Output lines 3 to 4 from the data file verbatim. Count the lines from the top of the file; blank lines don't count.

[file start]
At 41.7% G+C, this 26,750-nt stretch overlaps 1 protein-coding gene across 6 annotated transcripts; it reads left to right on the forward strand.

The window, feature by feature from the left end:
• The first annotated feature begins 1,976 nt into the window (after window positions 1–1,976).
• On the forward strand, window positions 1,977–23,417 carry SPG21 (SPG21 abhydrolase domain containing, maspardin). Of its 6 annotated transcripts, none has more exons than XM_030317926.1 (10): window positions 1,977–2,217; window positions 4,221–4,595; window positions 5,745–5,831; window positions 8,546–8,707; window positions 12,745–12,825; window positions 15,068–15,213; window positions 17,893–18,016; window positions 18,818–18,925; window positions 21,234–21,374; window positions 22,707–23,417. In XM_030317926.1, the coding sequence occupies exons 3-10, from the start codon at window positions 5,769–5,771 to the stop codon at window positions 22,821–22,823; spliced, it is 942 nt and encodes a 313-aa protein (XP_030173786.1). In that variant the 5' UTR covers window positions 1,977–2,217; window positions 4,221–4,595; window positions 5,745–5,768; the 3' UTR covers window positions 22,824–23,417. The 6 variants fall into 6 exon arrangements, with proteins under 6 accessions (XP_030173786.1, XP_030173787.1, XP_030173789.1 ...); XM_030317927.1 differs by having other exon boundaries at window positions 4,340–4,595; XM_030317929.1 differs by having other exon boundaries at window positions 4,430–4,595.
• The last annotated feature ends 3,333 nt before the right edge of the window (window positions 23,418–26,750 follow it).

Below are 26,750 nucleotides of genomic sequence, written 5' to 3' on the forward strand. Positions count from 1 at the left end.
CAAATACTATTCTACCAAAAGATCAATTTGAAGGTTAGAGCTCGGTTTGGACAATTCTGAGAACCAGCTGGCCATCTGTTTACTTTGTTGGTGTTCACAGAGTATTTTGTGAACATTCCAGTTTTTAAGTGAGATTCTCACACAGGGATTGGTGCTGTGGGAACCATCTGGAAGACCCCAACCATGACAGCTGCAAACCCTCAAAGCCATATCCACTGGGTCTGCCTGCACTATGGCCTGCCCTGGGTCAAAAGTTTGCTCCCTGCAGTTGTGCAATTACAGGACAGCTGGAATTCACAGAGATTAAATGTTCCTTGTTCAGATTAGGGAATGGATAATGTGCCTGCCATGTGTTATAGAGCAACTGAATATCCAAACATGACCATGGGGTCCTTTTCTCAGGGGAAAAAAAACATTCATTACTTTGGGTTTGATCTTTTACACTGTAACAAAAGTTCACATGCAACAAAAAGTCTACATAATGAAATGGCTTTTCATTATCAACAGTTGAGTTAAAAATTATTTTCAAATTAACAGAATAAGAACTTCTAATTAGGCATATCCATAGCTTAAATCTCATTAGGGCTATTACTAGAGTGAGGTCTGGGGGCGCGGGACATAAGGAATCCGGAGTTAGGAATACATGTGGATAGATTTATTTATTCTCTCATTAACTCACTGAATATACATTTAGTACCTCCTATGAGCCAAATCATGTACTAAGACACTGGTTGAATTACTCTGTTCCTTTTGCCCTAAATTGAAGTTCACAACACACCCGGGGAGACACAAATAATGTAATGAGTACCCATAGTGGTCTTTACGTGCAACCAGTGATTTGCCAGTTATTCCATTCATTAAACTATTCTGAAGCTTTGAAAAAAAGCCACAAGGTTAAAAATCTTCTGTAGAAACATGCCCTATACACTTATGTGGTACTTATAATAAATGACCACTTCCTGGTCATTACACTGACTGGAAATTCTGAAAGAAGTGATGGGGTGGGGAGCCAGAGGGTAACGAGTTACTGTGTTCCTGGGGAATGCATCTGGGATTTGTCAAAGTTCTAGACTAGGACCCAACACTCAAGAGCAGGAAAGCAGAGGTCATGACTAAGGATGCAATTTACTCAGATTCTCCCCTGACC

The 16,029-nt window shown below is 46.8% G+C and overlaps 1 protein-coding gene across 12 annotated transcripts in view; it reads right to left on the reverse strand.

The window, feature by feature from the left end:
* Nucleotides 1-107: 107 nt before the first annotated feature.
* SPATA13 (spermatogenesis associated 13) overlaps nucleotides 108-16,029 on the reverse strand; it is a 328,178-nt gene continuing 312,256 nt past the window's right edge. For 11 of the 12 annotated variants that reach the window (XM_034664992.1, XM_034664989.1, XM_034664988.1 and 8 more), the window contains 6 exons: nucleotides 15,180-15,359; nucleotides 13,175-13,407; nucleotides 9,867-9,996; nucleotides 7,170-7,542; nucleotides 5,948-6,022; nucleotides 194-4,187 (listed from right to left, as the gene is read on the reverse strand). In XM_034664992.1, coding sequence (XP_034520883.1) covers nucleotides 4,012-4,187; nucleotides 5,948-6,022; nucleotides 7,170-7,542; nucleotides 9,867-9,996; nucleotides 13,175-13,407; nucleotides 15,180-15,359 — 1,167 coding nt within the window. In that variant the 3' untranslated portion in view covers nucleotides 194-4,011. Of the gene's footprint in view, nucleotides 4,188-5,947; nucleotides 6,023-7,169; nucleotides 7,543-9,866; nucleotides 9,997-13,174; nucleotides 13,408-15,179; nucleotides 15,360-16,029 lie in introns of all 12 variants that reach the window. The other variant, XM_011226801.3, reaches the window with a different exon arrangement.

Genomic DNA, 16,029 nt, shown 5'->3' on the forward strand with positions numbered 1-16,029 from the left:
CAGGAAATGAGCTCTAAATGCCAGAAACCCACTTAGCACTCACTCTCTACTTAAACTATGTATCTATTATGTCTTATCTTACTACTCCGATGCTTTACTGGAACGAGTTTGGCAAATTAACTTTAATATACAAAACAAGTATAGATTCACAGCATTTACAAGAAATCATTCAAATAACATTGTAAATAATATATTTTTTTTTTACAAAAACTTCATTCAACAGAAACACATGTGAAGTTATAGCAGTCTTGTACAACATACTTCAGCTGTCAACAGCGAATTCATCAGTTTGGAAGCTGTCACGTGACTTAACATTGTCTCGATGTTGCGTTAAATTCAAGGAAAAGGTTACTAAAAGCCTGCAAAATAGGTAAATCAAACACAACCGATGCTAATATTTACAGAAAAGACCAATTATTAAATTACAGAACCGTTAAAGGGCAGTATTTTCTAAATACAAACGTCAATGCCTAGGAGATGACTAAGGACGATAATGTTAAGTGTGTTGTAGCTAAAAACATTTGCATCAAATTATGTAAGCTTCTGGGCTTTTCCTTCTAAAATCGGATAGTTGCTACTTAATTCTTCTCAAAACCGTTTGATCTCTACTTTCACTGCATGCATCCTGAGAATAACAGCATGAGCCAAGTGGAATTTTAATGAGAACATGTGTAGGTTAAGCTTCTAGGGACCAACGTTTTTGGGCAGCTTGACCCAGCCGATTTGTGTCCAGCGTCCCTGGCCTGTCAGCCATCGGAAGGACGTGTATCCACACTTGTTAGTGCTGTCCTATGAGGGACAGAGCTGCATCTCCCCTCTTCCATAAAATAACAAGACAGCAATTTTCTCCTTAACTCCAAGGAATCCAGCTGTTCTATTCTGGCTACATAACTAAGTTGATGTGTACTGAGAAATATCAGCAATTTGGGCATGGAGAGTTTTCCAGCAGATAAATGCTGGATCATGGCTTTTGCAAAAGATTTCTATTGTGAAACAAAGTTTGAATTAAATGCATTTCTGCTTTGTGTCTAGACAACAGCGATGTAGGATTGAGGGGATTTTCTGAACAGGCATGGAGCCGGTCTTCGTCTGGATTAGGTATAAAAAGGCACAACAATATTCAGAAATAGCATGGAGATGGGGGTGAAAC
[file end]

• The first annotated feature begins 1,976 nt into the window (after window positions 1–1,976).
• On the forward strand, window positions 1,977–23,417 carry SPG21 (SPG21 abhydrolase domain containing, maspardin). Of its 6 annotated transcripts, none has more exons than XM_030317926.1 (10): window positions 1,977–2,217; window positions 4,221–4,595; window positions 5,745–5,831; window positions 8,546–8,707; window positions 12,745–12,825; window positions 15,068–15,213; window positions 17,893–18,016; window positions 18,818–18,925; window positions 21,234–21,374; window positions 22,707–23,417. In XM_030317926.1, the coding sequence occupies exons 3-10, from the start codon at window positions 5,769–5,771 to the stop codon at window positions 22,821–22,823; spliced, it is 942 nt and encodes a 313-aa protein (XP_030173786.1). In that variant the 5' UTR covers window positions 1,977–2,217; window positions 4,221–4,595; window positions 5,745–5,768; the 3' UTR covers window positions 22,824–23,417. The 6 variants fall into 6 exon arrangements, with proteins under 6 accessions (XP_030173786.1, XP_030173787.1, XP_030173789.1 ...); XM_030317927.1 differs by having other exon boundaries at window positions 4,340–4,595; XM_030317929.1 differs by having other exon boundaries at window positions 4,430–4,595.